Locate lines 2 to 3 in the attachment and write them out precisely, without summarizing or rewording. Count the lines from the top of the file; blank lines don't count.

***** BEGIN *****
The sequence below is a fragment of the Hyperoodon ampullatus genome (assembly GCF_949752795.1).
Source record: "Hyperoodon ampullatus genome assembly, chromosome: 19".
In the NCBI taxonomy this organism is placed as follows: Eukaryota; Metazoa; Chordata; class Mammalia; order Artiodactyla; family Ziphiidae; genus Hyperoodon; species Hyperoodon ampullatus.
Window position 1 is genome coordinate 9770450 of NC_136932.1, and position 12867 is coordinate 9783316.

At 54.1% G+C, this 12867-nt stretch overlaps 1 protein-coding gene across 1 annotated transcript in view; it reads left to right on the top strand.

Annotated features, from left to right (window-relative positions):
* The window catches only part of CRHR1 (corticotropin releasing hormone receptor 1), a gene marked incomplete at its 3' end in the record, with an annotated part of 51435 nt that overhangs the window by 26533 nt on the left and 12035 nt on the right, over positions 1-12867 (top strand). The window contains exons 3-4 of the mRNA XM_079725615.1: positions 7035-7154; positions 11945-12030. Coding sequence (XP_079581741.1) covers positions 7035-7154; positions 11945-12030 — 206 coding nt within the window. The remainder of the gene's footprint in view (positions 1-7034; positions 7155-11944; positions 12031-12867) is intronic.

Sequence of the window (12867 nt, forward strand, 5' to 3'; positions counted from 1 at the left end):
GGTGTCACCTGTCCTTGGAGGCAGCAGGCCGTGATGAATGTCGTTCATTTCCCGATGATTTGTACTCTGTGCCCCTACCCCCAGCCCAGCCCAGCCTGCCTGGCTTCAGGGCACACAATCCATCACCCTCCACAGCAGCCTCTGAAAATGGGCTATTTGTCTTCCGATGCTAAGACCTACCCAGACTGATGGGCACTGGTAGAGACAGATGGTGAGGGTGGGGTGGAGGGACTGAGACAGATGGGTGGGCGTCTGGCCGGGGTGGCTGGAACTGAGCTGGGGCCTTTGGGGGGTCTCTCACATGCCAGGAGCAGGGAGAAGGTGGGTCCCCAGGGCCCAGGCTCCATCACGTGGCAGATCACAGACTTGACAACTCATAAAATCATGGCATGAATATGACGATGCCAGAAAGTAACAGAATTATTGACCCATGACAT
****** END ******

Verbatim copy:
Source record: "Hyperoodon ampullatus genome assembly, chromosome: 19".
In the NCBI taxonomy this organism is placed as follows: Eukaryota; Metazoa; Chordata; class Mammalia; order Artiodactyla; family Ziphiidae; genus Hyperoodon; species Hyperoodon ampullatus.